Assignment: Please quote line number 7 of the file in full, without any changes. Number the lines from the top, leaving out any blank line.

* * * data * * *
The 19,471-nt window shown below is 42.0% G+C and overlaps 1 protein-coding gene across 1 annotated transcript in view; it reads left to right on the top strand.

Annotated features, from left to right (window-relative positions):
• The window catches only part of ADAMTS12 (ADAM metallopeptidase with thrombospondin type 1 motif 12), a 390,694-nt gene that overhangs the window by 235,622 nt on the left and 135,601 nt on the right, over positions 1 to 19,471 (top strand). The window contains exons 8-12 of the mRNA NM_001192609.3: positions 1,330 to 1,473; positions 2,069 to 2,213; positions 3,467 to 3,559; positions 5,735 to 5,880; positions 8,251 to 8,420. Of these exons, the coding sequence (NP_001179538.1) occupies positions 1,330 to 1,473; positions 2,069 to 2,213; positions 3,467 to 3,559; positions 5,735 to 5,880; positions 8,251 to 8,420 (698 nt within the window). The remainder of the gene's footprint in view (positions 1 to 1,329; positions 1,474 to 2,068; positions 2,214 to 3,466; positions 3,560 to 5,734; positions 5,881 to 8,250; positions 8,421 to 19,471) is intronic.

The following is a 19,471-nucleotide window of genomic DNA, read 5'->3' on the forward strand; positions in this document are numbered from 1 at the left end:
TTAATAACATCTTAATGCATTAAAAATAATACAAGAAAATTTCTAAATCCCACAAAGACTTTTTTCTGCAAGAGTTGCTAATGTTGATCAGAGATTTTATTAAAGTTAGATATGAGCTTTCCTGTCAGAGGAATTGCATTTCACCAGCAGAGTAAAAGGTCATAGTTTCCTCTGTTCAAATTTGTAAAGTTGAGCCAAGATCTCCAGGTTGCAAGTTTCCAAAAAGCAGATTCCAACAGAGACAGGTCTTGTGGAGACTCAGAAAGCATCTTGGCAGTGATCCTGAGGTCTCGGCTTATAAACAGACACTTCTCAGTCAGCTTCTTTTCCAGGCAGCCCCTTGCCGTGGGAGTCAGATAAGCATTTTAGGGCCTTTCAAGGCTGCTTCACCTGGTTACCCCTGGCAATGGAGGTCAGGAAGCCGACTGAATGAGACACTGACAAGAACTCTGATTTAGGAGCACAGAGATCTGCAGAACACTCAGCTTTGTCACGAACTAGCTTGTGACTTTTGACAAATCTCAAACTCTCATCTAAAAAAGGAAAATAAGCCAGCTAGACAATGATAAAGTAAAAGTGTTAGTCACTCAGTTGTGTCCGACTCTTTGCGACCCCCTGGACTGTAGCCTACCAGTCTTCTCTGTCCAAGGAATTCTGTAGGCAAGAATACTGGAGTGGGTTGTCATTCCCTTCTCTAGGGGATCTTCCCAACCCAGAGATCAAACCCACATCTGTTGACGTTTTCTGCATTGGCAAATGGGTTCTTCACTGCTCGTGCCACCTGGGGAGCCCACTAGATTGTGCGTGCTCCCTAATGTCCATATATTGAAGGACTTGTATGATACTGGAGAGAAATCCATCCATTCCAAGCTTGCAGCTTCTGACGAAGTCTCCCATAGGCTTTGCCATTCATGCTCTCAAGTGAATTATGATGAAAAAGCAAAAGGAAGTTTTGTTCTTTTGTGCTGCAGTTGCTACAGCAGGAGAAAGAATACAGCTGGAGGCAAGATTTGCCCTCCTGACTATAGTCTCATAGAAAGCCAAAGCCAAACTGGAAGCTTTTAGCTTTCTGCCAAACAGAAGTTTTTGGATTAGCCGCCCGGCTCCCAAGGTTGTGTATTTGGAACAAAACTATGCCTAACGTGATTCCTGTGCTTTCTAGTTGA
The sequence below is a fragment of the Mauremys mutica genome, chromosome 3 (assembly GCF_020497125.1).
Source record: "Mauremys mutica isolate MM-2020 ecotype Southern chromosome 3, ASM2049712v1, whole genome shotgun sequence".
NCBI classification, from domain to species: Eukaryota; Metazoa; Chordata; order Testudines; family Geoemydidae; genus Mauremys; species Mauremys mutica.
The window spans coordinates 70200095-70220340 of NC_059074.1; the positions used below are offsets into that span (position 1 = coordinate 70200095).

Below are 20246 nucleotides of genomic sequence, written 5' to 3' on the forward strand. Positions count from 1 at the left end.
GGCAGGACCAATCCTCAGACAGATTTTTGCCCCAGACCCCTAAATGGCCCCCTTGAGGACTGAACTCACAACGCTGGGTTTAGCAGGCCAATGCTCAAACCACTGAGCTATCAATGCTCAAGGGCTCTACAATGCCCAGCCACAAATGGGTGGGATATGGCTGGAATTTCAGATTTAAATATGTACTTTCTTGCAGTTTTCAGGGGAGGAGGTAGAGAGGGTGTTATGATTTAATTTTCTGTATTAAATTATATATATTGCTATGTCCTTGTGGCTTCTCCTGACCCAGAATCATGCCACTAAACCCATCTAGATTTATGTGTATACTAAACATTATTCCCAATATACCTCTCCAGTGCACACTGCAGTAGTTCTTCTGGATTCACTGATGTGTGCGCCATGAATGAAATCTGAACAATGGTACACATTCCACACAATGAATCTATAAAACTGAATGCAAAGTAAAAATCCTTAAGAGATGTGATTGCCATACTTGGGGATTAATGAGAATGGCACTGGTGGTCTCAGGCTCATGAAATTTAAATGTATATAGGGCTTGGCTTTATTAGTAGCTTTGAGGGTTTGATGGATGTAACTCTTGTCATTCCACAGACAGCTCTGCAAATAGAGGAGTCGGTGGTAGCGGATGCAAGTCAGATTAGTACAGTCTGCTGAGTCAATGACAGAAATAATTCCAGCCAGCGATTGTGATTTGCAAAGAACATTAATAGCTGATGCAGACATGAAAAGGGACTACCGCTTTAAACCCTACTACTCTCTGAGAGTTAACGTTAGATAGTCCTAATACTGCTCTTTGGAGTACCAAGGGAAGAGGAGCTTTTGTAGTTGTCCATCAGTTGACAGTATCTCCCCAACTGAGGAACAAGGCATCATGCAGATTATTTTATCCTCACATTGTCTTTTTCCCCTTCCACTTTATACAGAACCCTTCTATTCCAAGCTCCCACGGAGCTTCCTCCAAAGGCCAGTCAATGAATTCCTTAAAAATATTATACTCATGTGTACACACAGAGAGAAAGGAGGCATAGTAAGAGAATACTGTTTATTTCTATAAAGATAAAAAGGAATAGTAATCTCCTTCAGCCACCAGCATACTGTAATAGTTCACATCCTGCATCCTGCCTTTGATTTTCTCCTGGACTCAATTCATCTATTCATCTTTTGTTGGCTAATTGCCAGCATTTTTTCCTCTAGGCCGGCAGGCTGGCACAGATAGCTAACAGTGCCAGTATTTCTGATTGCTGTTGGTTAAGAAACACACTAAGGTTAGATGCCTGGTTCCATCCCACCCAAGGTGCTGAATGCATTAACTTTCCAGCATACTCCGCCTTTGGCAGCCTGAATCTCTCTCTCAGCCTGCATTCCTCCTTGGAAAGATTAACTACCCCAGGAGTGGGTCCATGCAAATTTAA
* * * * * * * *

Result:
Source record: "Mauremys mutica isolate MM-2020 ecotype Southern chromosome 3, ASM2049712v1, whole genome shotgun sequence".